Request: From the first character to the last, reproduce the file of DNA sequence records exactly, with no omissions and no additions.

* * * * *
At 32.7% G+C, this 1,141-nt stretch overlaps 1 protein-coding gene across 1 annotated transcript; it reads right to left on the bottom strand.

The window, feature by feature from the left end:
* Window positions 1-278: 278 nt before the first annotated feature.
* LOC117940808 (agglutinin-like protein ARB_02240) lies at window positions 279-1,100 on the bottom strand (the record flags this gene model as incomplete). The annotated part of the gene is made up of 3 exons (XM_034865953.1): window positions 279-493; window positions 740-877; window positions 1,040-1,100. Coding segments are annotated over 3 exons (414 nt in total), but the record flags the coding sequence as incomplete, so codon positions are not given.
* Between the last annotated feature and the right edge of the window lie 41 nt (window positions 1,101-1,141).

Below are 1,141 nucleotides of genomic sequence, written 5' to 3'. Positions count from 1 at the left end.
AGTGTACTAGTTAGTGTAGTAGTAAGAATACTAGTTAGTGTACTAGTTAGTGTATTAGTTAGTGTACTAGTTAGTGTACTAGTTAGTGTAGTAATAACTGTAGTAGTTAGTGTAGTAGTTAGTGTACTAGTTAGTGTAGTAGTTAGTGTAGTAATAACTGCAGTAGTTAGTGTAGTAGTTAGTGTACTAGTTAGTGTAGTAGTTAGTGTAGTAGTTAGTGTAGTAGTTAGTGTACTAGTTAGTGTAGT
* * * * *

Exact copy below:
At 32.7% G+C, this 1,141-nt stretch overlaps 1 protein-coding gene across 1 annotated transcript; it reads right to left on the bottom strand.

The window, feature by feature from the left end:
* Window positions 1-278: 278 nt before the first annotated feature.
* LOC117940808 (agglutinin-like protein ARB_02240) lies at window positions 279-1,100 on the bottom strand (the record flags this gene model as incomplete). The annotated part of the gene is made up of 3 exons (XM_034865953.1): window positions 279-493; window positions 740-877; window positions 1,040-1,100. Coding segments are annotated over 3 exons (414 nt in total), but the record flags the coding sequence as incomplete, so codon positions are not given.
* Between the last annotated feature and the right edge of the window lie 41 nt (window positions 1,101-1,141).

Below are 1,141 nucleotides of genomic sequence, written 5' to 3'. Positions count from 1 at the left end.
AGTGTACTAGTTAGTGTAGTAGTAAGAATACTAGTTAGTGTACTAGTTAGTGTATTAGTTAGTGTACTAGTTAGTGTACTAGTTAGTGTAGTAATAACTGTAGTAGTTAGTGTAGTAGTTAGTGTACTAGTTAGTGTAGTAGTTAGTGTAGTAATAACTGCAGTAGTTAGTGTAGTAGTTAGTGTACTAGTTAGTGTAGTAGTTAGTGTAGTAGTTAGTGTAGTAGTTAGTGTACTAGTTAGTGTAGT